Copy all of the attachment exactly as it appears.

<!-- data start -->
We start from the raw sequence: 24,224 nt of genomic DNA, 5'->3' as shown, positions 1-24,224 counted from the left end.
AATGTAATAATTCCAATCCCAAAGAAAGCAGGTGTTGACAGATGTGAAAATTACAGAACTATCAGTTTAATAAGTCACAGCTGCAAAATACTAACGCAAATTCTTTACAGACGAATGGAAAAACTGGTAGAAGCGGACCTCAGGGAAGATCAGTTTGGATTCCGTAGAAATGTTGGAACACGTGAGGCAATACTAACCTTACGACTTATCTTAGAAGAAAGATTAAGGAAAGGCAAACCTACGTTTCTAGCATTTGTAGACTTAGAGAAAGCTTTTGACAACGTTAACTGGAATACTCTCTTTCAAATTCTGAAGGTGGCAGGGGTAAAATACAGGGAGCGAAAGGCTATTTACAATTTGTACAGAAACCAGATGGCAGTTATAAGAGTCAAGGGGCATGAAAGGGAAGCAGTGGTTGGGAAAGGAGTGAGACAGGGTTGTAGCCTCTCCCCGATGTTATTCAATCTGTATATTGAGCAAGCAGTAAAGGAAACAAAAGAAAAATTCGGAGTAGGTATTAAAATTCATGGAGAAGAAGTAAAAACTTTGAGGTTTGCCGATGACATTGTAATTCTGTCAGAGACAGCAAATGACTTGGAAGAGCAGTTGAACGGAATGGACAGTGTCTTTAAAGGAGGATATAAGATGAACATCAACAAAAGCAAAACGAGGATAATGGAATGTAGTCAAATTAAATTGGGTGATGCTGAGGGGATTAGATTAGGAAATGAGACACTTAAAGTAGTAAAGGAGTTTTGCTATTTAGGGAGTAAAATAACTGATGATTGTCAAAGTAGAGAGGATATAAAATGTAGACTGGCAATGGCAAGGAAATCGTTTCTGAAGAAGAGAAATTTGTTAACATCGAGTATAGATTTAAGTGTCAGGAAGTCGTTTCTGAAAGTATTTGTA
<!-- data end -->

We start from the raw sequence: 24,224 nt of genomic DNA, 5'->3' as shown, positions 1-24,224 counted from the left end.
AATGTAATAATTCCAATCCCAAAGAAAGCAGGTGTTGACAGATGTGAAAATTACAGAACTATCAGTTTAATAAGTCACAGCTGCAAAATACTAACGCAAATTCTTTACAGACGAATGGAAAAACTGGTAGAAGCGGACCTCAGGGAAGATCAGTTTGGATTCCGTAGAAATGTTGGAACACGTGAGGCAATACTAACCTTACGACTTATCTTAGAAGAAAGATTAAGGAAAGGCAAACCTACGTTTCTAGCATTTGTAGACTTAGAGAAAGCTTTTGACAACGTTAACTGGAATACTCTCTTTCAAATTCTGAAGGTGGCAGGGGTAAAATACAGGGAGCGAAAGGCTATTTACAATTTGTACAGAAACCAGATGGCAGTTATAAGAGTCAAGGGGCATGAAAGGGAAGCAGTGGTTGGGAAAGGAGTGAGACAGGGTTGTAGCCTCTCCCCGATGTTATTCAATCTGTATATTGAGCAAGCAGTAAAGGAAACAAAAGAAAAATTCGGAGTAGGTATTAAAATTCATGGAGAAGAAGTAAAAACTTTGAGGTTTGCCGATGACATTGTAATTCTGTCAGAGACAGCAAATGACTTGGAAGAGCAGTTGAACGGAATGGACAGTGTCTTTAAAGGAGGATATAAGATGAACATCAACAAAAGCAAAACGAGGATAATGGAATGTAGTCAAATTAAATTGGGTGATGCTGAGGGGATTAGATTAGGAAATGAGACACTTAAAGTAGTAAAGGAGTTTTGCTATTTAGGGAGTAAAATAACTGATGATTGTCAAAGTAGAGAGGATATAAAATGTAGACTGGCAATGGCAAGGAAATCGTTTCTGAAGAAGAGAAATTTGTTAACATCGAGTATAGATTTAAGTGTCAGGAAGTCGTTTCTGAAAGTATTTGTA